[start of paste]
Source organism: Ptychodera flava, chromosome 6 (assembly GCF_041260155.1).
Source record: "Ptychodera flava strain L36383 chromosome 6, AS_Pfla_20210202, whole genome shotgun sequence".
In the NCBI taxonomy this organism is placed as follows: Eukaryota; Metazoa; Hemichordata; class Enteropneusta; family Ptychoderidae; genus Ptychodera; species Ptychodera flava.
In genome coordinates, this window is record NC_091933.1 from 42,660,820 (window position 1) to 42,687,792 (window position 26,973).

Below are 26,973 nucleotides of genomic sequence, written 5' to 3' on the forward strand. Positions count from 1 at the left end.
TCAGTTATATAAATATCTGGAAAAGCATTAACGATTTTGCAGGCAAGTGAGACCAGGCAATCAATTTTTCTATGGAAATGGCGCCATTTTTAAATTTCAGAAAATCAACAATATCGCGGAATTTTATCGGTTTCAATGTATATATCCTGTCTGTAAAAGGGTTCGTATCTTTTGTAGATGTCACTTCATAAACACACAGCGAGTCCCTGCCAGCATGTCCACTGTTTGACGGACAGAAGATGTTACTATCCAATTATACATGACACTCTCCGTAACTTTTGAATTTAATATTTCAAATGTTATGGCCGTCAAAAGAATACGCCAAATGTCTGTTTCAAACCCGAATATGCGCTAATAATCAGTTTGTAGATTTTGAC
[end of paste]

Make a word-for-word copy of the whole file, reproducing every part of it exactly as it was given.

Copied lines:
Source organism: Ptychodera flava, chromosome 6 (assembly GCF_041260155.1).
Source record: "Ptychodera flava strain L36383 chromosome 6, AS_Pfla_20210202, whole genome shotgun sequence".
In the NCBI taxonomy this organism is placed as follows: Eukaryota; Metazoa; Hemichordata; class Enteropneusta; family Ptychoderidae; genus Ptychodera; species Ptychodera flava.
In genome coordinates, this window is record NC_091933.1 from 42,660,820 (window position 1) to 42,687,792 (window position 26,973).

Below are 26,973 nucleotides of genomic sequence, written 5' to 3' on the forward strand. Positions count from 1 at the left end.
TCAGTTATATAAATATCTGGAAAAGCATTAACGATTTTGCAGGCAAGTGAGACCAGGCAATCAATTTTTCTATGGAAATGGCGCCATTTTTAAATTTCAGAAAATCAACAATATCGCGGAATTTTATCGGTTTCAATGTATATATCCTGTCTGTAAAAGGGTTCGTATCTTTTGTAGATGTCACTTCATAAACACACAGCGAGTCCCTGCCAGCATGTCCACTGTTTGACGGACAGAAGATGTTACTATCCAATTATACATGACACTCTCCGTAACTTTTGAATTTAATATTTCAAATGTTATGGCCGTCAAAAGAATACGCCAAATGTCTGTTTCAAACCCGAATATGCGCTAATAATCAGTTTGTAGATTTTGAC